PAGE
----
Saturday, March 31, 2018

Easter Alert for Fellow Black TCM Fans

Happy Easter! May your spirit feel reborn and refreshed.  May a big basket of tasty goodness be waiting for you to enjoy.  As you know, I am passionate about diversity and inclusion in the entertainment business -- films and television.  I've been a devoted TCM fan since 1999.  However, there have been times in the last couple of years when TCM has been like that good buddy to whom you occasionally must say, "Duh! Seriously?"  I felt that way early Saturday when I watched the network.  Saturdays are now TARZAN day at 10a ET.
Today was the third consecutive Saturday I saw Congo natives carrying some white British guy's luggage on their heads while they called him "Bwana."  Some were shot and killed because they didn't want to carry his luggage on their heads.  Others were tossed off a high mountain cliff like ragdolls by wild gorillas.  The other Congo natives were bad.  Basically, African images came in two categories -- slaves or savages.  And some of those greedy white hunters worked Tarzan's last good nerve too.

Are there any black execs in the TCM programming room?  They've got 4 TCM hosts -- senior host Ben Mankiewicz, Eddie Muller, Dave Karger and Alicia Malone.  There are 5 hosts if you count the occasionally seen Disney expert, Leonard Maltin.  All Caucasian.      

Ben Mankiewicz is a lovely, lovely man whose work I have enjoyed for years. You can always count on Ben Mankiewicz to bring up the importance of racial equality.  He did that in April of last year on the TCM Film Festival red carpet in Hollywood when the race drama/murder mystery IN THE HEAT OF THE NIGHT received a 50th anniversary screening with star Sidney Poitier and Lee, director Norman Jewison, and producer Walter Mirisch in attendance.  Ben posed a question on the red carpet about the relevance of IN THE HEAT OF THE NIGHT today in this age of "Black Lives Matter."  Ben warned folks that BREAKFAST AT TIFFANY'S contained Mickey Rooney's ethnic stereotype performance as an Asian upstairs neighbor.  I wish pianist/singer Michael Feinstein had taken a tip from Ben Mankiewicz late last December when he was guest host.  Feinstein introduced THE DOLLY SISTERS starring Betty Grable and June Haver.  He told the audience to look for the lavish, surreal costumes in the "Lipstick, Powder and Rouge" number.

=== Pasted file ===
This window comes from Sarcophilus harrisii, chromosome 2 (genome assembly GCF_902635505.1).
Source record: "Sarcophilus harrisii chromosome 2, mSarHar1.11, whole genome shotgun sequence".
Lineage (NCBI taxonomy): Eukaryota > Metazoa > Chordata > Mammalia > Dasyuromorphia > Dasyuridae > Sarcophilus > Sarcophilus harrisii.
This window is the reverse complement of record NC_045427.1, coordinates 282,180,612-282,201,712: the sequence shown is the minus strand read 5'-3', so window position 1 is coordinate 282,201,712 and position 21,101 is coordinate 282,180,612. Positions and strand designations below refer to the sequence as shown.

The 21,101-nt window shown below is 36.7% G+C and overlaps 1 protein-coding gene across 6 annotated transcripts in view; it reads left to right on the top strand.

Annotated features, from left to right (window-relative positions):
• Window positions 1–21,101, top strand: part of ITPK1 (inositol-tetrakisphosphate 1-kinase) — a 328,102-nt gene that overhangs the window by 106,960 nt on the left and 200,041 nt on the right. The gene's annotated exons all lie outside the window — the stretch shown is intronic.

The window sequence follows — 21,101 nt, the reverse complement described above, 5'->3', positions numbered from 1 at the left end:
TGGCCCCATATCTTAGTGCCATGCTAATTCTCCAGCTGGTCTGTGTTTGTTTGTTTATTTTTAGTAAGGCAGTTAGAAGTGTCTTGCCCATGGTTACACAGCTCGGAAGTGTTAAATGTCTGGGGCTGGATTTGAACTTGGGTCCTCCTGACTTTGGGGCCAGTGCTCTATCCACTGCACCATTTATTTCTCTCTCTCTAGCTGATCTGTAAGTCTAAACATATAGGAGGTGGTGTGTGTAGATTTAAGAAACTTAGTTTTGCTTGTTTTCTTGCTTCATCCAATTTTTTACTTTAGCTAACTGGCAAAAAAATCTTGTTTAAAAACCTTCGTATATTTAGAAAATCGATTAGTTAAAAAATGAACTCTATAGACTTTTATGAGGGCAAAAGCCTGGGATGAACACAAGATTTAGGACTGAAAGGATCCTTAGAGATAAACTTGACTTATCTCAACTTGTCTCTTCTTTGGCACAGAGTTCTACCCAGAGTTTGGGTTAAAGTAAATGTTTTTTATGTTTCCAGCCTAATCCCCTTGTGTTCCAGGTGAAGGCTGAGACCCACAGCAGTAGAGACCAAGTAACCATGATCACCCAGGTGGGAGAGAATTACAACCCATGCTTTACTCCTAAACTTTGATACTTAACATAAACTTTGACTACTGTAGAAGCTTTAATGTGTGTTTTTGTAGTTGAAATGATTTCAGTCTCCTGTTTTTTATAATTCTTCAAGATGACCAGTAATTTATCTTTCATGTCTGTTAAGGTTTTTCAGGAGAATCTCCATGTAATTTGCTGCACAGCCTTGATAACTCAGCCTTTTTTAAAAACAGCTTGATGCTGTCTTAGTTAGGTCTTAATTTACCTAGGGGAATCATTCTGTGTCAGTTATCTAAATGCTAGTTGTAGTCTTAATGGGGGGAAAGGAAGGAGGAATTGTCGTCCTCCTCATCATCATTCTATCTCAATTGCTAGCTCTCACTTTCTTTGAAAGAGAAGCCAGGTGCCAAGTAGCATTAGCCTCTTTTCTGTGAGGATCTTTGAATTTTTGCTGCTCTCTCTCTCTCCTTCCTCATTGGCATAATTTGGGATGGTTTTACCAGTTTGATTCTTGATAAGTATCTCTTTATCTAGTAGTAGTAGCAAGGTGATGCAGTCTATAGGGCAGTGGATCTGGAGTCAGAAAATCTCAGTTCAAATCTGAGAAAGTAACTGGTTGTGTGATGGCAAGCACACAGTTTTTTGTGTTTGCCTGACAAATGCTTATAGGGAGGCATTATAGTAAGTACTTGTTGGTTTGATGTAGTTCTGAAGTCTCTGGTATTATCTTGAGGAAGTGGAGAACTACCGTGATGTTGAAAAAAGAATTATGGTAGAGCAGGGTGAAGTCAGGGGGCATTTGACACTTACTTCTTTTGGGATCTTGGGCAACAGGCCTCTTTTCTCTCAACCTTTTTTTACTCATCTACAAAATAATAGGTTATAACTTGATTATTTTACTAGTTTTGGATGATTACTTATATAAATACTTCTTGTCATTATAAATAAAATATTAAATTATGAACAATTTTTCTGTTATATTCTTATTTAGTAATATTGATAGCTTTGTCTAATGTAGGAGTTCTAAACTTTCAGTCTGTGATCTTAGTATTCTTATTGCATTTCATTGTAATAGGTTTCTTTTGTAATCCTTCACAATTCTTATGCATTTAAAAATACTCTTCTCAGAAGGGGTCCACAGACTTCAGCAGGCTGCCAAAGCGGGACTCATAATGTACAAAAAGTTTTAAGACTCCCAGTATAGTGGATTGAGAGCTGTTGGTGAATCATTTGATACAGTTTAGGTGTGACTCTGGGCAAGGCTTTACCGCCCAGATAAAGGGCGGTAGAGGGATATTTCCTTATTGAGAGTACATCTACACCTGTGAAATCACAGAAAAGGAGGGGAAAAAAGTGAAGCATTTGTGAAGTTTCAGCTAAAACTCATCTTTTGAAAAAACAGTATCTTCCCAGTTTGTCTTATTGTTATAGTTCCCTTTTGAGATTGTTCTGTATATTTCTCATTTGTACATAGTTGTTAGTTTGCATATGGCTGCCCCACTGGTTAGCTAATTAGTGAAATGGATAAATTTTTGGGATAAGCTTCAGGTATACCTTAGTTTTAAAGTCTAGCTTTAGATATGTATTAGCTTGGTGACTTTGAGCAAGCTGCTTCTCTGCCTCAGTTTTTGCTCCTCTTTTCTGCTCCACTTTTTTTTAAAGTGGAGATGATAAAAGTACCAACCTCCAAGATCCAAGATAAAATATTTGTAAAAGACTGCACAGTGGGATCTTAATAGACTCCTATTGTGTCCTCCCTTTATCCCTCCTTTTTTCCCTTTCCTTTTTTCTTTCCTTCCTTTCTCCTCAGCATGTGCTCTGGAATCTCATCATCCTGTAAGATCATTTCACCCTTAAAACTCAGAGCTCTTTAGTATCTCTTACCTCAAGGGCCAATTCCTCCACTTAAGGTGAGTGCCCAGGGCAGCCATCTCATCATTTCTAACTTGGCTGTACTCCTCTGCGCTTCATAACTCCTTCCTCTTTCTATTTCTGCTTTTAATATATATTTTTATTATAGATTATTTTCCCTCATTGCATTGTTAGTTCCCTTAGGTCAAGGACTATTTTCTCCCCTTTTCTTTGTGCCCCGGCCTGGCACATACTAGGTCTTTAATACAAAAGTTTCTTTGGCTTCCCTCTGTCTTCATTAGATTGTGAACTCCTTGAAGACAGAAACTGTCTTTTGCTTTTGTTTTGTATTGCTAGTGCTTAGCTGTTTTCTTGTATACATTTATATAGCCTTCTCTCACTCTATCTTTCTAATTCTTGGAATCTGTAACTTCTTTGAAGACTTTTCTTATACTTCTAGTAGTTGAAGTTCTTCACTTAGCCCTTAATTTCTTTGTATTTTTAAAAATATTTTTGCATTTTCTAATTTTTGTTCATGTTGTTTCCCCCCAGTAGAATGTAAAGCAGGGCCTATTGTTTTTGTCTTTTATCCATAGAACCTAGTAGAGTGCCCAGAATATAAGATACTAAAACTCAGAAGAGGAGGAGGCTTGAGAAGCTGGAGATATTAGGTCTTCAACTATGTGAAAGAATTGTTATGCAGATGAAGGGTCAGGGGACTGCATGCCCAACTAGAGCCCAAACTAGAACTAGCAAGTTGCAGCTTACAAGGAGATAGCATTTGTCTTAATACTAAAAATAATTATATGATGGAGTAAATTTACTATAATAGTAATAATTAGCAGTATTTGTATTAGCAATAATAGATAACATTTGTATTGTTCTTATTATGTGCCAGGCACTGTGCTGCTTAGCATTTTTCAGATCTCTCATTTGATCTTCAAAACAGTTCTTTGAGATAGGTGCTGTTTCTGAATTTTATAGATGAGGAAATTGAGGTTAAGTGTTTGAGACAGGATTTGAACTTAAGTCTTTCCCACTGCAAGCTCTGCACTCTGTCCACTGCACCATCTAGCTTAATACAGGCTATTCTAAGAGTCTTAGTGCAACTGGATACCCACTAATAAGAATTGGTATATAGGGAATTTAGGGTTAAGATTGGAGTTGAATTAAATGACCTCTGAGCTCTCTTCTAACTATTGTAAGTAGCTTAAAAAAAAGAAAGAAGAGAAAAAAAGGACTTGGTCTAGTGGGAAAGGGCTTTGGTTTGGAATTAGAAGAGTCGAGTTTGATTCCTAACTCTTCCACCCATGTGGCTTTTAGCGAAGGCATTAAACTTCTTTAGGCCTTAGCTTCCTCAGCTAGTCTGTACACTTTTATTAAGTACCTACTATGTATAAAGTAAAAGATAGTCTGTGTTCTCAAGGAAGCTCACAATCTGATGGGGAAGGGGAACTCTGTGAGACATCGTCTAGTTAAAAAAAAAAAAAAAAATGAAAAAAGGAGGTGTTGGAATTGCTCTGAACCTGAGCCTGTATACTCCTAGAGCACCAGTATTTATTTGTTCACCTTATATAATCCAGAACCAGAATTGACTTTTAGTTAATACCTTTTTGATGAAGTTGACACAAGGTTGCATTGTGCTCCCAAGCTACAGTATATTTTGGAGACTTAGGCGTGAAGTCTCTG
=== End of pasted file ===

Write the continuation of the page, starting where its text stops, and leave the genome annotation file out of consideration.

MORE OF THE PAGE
I sat on my couch and thought, "You should prepare them for "The Darktown Strutters' Ball." That production number had shapely showgirls and poor Betty Grable all in blackface.  And Betty was not only in blackface, she was dressed as a pickaninny. So was June Haver.  You need to warn folks about stuff like that.  There have been other blackface numbers seen in other classic movies that have aired since THE DOLLY SISTERS.

In a way, the TCM host group is like a 1930s Hollywood movie that has lead characters talking about the importance of racial equality -- but the movie has an all-white cast.  There's no black representation in segments in between the movies.  We didn't even see a black guest co-host in prime time on Dr. Martin Luther King Day a few months ago when TCM salute African American filmmakers.

I love Bing Crosby musical comedies and his powerful dramatic skills, as in 1954's THE COUNTRY GIRL, just knock me out.  However, as much as Bing loved and respected Black music and artists, Bing was late getting the memo to "Nix the blackface numbers."
On Easter Sunday night, TCM follows the 8p ET airing of Irving Berlin's EASTER PARADE starring Fred Astaire and Judy Garland with Irving Berlin's HOLIDAY INN starring Fred Astaire and Bing Crosby.  Bing sings "Easter Parade" in this movie and introduced a new song called "White Christmas." It would win the Oscar for Best Song and become one of Bing's signature tunes.  This was made back when George Washington's birthday and Abraham Lincoln's birthday was separate federal holidays and not rolled into one Presidents' Day the way they are now.  For Abe's birthday, Bing slaps on the blackface to sing "Abraham."  In it, Louise Beavers, as the Holiday Inn maid, sings a line about the man "...who helped to set the darkies free."

So be prepared.  While Bing sings, poor Marjorie Reynolds is also in blackface -- and dressed as a pickaninny.

Here's a note about the classic MGM musical:
There is a terrific Black female dancer in EASTER PARADE.  Unfortunately, she didn't get to dance. She played the maid to Ann Miller's character.  Jeni LeGon was her name.  As did many Black female actresses in Hollywood during that time, she played a lot of maids. Her color limited the amount and quality of work she got in Hollywood.  She did get to dance in a few films.  In 1935's HOORAY FOR LOVE, she danced with the famous Bill "Bojangles" Robinson.
Jeni LeGon had a knockout of a tap number in 1937's fantasy musical ALI BABA GOES TO TOWN starring Eddie Cantor.  She had sweet little number with Betty Hutton in 1952's SOMEBODY LOVES ME.

Hollywood frustrated Jeni LeGon.  She relocated to Canada in 1969 and, there, she became a highly respected and popular dance teacher/coach.  She died in 2012 at age 96.

Happy Easter. And remember...."Representation Matters."


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